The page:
David Vickers, Gramophone, March 1,2012
TCHAIKOVSKY, P.I.: Symphony No. 2 / MUSSORGSKY, M.P.: Pictures at an Exhibition (orch. M. Ravel) / A Night on the Bare Mountain (Karabits)
Ukrainian themes are at the core of Tchaikovsky’s Second Symphony, the Little Russian, and Karabits—himself a Ukrainian—makes the distinction in the way that he greets them. Notice how he plays up the rhetoric of the first movement, swelling with pride at each big thematic statement. If there’s a single distinguishing feature of this generously filled disc it’s Karabits’s determination to convey the grass-roots spirit of the themes which breathe life into these pieces, be it the little wedding march recalled in the second movement of the Tchaikovsky or the eminently hummable folksong, ‘The Crane’, which so readily transforms into a tub-thumping apotheosis in the finale, piccolo leading the marching band. This is Tchaikovsky’s ‘Great Gate’ to the Ukraine and the parallel is not lost on Karabits. © 2012Gramophone Read complete review on Gramophone
Edward Seckerson, Gramophone, March 1, 2012
ELGAR, E.: Kingdom (The) [Oratorio] (Elder)
( Halle: CDHLD7526)
The Kingdom, Elgar’s last oratorio, and the second of an incomplete trilogy that began with The Apostles, is not the pinnacle of his career even though it does represent a certain standard of English oratorio. There is much music here that is quite lovely, even immensely inspired in places, but for those allergic to English Victorian lugubriousness much of this work will prove difficult.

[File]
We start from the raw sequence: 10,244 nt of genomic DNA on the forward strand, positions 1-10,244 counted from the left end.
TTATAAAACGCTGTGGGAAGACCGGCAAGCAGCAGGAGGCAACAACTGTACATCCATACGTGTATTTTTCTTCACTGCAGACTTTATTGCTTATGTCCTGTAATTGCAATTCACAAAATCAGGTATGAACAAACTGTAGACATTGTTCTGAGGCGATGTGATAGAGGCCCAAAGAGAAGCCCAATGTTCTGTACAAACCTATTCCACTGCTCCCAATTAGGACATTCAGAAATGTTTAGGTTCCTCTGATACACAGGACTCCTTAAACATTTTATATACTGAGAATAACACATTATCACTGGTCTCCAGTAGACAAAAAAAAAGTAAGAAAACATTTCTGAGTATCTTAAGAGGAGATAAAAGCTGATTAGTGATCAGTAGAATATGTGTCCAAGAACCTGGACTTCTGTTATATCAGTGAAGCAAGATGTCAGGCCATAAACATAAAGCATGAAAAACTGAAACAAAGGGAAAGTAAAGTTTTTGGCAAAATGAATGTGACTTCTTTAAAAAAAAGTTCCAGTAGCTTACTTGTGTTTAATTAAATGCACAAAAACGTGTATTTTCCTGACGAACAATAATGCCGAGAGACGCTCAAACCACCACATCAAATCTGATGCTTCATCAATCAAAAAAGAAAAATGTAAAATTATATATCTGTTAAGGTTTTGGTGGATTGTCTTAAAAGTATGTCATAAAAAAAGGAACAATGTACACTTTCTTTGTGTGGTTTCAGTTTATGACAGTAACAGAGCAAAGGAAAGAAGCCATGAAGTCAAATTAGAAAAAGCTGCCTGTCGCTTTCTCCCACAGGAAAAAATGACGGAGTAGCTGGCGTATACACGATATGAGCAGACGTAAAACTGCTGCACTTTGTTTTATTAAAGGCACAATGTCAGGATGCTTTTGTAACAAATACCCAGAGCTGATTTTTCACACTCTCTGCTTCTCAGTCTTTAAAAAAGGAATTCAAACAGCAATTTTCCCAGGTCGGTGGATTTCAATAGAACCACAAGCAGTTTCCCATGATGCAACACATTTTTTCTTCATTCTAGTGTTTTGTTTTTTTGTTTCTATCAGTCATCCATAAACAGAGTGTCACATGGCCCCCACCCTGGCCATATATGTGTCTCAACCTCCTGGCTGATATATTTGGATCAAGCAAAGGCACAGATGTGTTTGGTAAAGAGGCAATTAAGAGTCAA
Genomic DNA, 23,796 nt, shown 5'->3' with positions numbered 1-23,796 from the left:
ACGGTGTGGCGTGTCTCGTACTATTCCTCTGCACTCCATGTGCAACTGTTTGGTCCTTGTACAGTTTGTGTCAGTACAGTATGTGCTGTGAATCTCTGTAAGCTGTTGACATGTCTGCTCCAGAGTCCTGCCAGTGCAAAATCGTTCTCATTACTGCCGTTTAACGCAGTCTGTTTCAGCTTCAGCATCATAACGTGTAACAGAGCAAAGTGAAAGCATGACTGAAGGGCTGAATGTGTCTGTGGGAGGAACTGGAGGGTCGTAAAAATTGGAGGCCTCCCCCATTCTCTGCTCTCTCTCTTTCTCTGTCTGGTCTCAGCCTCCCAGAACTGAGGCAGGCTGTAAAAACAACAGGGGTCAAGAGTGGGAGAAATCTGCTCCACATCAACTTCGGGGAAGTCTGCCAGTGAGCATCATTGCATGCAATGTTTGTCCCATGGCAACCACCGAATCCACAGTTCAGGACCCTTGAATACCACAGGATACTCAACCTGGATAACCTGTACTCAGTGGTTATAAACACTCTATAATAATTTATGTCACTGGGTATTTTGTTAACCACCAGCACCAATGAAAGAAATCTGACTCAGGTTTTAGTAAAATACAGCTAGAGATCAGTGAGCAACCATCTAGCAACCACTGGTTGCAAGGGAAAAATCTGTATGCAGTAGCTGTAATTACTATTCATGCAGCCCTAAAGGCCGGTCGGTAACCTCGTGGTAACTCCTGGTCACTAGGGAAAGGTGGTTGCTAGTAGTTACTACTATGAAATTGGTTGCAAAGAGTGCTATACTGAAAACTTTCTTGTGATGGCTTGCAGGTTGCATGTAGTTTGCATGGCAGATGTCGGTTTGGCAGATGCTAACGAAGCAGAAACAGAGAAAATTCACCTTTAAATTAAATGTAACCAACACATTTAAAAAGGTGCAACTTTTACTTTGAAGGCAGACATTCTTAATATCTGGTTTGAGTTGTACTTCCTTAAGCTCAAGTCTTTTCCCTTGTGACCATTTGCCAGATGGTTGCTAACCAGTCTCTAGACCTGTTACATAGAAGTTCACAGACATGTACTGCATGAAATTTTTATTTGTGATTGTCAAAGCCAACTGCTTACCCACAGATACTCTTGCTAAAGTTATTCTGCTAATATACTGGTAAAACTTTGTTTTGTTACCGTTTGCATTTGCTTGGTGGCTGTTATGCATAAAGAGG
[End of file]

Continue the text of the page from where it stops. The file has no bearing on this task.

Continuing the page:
Those who think that Elgar’s Cello Concerto and Enigma Variation as representing the best of this composer, or at least his most cosmopolitan, are not far from right. But most of his compositional output is not as these two pieces; most of it, including the symphonies in my opinion, are inundated with that staunch Englishness that turns many off and absolutely enthralls many others. I can’t say I am in the latter group, but neither do I qualify for the former; there are many times when I enjoy this aspect of Elgar’s art, and there is no doubt that he was a very fine composer, if not the height of British music.
Having said this, what to make of The Kingdom? Like I said, there is much to admire here, and I would consider this as the most tightly-knit, dramatic and persuasive choral composition, with the exception of The Dream of Gerontius, that Elgar created. Especially noteworthy is the solo singing, some of the most exquisite he ever wrote, as lyrical as any of his many wonderful songs. So consequently the soloists are vitally important, and this is a very fine group. They probably do not top the classic Boult recording, but overall they match up nicely and the sound on this release is far superior.